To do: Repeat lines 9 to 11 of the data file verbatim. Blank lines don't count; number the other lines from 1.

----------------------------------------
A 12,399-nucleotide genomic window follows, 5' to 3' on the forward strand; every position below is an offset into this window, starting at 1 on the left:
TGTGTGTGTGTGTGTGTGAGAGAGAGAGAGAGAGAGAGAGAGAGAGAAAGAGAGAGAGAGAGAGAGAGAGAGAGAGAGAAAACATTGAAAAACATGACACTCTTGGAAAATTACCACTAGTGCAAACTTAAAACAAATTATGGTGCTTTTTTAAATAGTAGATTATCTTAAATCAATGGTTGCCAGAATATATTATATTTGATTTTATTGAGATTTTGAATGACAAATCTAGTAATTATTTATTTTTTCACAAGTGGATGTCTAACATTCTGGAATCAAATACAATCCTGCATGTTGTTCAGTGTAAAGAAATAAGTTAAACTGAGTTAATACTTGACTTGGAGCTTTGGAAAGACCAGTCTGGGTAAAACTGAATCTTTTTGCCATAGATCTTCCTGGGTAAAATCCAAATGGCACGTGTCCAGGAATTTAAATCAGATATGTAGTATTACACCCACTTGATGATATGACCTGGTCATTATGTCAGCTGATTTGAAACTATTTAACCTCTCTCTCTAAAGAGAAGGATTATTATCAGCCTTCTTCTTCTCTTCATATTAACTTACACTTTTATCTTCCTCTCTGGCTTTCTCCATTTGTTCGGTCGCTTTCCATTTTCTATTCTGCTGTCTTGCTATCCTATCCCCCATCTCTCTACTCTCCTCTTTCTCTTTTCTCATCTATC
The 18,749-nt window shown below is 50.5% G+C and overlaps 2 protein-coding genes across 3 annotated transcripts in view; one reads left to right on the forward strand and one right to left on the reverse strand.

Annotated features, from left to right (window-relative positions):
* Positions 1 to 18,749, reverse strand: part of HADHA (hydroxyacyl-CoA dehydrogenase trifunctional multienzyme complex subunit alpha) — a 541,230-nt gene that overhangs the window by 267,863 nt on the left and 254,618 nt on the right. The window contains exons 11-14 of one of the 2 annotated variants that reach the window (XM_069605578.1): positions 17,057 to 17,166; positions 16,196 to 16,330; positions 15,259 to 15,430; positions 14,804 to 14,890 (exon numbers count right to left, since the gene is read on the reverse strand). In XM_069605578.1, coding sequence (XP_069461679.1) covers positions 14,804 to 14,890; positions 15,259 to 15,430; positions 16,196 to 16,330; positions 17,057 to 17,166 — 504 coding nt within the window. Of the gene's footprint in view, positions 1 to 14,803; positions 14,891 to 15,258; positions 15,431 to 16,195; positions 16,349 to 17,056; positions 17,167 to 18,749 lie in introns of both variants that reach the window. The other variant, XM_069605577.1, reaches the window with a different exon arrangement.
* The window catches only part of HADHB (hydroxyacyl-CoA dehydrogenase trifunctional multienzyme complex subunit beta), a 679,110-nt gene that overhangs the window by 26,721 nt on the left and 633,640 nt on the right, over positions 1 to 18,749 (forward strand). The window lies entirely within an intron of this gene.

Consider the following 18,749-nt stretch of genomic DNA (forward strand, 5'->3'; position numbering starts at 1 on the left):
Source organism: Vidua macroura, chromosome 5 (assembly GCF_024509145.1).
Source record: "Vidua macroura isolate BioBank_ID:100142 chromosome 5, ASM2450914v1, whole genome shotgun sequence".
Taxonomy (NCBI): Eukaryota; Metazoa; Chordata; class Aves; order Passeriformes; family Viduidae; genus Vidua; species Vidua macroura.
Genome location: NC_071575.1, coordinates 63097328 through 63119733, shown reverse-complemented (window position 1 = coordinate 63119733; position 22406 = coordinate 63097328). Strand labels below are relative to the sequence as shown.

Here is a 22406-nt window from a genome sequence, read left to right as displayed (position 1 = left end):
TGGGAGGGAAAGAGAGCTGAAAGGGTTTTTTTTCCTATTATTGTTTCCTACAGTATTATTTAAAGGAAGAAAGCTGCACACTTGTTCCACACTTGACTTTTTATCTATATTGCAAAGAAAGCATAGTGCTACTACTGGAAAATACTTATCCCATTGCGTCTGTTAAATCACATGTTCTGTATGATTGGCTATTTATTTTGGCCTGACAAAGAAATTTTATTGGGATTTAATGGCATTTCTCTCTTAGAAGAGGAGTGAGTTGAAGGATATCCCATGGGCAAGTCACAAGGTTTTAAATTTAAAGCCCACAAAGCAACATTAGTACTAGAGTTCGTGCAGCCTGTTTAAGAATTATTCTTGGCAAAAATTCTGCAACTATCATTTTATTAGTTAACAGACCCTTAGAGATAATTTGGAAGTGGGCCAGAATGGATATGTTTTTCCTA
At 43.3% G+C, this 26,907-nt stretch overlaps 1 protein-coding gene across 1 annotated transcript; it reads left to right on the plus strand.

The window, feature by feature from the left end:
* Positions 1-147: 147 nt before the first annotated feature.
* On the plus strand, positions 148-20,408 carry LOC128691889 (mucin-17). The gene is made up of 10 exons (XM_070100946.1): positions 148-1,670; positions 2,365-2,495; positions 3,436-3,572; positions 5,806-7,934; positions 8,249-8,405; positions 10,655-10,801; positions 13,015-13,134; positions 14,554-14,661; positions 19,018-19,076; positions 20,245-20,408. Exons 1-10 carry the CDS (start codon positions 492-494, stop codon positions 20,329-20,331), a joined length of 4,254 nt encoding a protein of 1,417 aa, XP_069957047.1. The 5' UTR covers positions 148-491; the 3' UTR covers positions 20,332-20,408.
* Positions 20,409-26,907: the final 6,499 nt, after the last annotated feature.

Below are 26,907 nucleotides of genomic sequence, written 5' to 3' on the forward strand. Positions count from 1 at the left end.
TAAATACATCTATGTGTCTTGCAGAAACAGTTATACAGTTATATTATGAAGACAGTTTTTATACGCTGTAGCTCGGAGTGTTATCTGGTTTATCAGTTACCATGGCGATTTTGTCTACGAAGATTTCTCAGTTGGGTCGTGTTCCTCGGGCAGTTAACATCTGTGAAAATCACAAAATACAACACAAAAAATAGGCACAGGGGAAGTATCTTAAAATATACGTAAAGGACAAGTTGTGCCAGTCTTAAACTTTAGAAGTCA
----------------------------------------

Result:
Source record: "Vidua macroura isolate BioBank_ID:100142 chromosome 5, ASM2450914v1, whole genome shotgun sequence".
Taxonomy (NCBI): Eukaryota; Metazoa; Chordata; class Aves; order Passeriformes; family Viduidae; genus Vidua; species Vidua macroura.
Genome location: NC_071575.1, coordinates 63097328 through 63119733, shown reverse-complemented (window position 1 = coordinate 63119733; position 22406 = coordinate 63097328). Strand labels below are relative to the sequence as shown.